Bar 2 – Because the chord has to be sustained for 1 and a 1/2 measure, the force with which you press the keys must be strong enough not to fade too quickly. The next chord has to be played softly, but with purpose. It is the beginning phrase for this piece. I like to emphasize the top F note. Meditation, in the case of my father’s music, is not a lifeless action. It is very important to bring energy to life. If this chord is performed too lightly, then the Violist will be uncomfortable to enter freely. Finding the right balance is key. No left pedal. Enough strength has to be built in the fingers to be able to perform a piece without any fake help. The left pedal mutes a driving force. Only on specific request from the composer should one use the left pedal. There are no left pedal markings on this compositions.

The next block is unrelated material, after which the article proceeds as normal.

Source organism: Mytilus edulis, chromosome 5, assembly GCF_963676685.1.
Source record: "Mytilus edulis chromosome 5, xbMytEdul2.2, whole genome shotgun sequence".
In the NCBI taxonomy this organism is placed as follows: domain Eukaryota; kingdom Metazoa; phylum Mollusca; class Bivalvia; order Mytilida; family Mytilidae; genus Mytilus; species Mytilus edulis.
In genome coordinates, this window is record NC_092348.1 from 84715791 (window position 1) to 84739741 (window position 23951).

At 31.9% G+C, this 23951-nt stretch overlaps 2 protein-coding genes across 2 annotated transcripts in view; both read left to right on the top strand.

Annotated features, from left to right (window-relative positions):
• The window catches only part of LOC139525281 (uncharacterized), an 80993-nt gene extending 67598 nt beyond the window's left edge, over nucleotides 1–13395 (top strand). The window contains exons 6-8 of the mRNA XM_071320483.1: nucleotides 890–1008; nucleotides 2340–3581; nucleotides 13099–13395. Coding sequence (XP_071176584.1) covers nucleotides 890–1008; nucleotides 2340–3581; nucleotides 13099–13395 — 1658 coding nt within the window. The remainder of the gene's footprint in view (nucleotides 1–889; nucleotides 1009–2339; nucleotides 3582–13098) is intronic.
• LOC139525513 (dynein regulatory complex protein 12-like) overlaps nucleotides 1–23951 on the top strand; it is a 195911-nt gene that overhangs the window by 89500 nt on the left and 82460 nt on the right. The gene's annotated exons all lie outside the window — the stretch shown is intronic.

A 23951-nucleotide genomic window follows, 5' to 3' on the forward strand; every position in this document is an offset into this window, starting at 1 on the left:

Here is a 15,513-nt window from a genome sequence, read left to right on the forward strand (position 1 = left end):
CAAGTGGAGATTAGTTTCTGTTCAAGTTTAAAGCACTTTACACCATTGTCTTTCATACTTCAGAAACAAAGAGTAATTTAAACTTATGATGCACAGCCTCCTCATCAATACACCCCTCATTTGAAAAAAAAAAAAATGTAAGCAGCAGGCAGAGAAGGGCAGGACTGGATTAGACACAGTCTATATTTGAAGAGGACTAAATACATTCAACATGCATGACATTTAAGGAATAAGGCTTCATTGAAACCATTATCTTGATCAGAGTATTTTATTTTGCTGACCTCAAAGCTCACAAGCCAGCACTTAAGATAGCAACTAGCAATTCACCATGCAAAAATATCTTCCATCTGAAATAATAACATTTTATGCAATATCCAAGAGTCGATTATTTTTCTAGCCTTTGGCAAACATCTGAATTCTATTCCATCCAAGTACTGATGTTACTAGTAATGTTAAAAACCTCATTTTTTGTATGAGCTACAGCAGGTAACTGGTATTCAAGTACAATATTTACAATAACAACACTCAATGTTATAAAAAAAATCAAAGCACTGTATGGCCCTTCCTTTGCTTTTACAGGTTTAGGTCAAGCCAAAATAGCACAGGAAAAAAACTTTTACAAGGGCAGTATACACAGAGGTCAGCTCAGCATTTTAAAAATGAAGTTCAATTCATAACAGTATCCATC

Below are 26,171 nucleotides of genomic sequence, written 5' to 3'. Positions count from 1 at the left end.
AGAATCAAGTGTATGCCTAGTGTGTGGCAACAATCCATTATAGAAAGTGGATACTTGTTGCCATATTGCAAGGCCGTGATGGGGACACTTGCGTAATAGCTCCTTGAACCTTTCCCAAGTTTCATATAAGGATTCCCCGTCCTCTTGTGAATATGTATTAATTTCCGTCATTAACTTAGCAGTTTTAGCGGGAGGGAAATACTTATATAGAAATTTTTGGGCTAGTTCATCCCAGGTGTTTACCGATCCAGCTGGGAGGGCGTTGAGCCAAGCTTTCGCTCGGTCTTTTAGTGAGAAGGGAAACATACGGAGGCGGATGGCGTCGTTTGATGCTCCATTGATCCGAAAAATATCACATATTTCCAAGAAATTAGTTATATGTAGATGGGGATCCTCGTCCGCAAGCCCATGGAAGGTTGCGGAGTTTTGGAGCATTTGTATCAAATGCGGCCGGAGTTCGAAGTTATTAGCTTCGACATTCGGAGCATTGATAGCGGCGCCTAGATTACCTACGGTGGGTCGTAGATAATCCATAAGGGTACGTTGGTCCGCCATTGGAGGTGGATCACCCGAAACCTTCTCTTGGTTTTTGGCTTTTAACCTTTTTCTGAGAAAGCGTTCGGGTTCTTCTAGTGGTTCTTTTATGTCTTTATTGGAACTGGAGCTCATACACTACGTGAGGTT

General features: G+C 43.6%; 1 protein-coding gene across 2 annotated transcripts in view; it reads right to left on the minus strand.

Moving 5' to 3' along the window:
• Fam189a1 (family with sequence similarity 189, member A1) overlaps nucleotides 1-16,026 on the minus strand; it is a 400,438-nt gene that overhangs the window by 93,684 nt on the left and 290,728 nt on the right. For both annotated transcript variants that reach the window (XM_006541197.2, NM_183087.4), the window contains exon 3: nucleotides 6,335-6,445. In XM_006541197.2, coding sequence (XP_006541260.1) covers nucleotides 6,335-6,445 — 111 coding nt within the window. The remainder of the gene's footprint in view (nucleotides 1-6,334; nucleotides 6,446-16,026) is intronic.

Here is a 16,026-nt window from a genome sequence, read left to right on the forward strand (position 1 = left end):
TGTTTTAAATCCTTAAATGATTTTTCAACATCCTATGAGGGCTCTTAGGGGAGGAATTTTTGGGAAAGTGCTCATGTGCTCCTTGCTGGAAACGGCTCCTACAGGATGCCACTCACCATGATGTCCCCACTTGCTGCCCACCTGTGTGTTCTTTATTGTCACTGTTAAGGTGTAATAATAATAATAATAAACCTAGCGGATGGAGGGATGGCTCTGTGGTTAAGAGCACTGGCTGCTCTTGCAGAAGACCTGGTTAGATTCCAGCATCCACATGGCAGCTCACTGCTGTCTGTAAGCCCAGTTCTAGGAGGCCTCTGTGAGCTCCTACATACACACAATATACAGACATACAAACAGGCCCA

Bar 3 – Because the Meditation by Iosif Andriasov was written originally for chorus, Victor Romasevich, who was Iosif Andriasov’s Violin and Viola pupil, came to understand a very important feature through performing this piece numerous times. In his completely correct assessment, the Violist should play this composition with an obbligato style and not like a soloist. It is an additional voice to the predominant chorus. With this perspective, it will be easier for the Violist to join the composition and not lead it. The Violist’s entrance should be played on an up bow, bringing the music to the sky. The beautiful Melody is reserved in nature, but filled with such love that cannot be touched. The ability of a person to display love that is reserved through music can only be described as a genius human being who experienced the very nature of our life’s lessons. Not always should we allow a bombastic display of love. Most true love is done through a tender smile across a room, where the other person knows he or she is truly thought of. This kind of inner beauty is inside Iosif Andriasov, probably none more apparent than in the Viola part in the 3rd bar. The piano part should keep calm, and you can either lead with the right hand top note or play the music evenly, as if a well tuned chorus.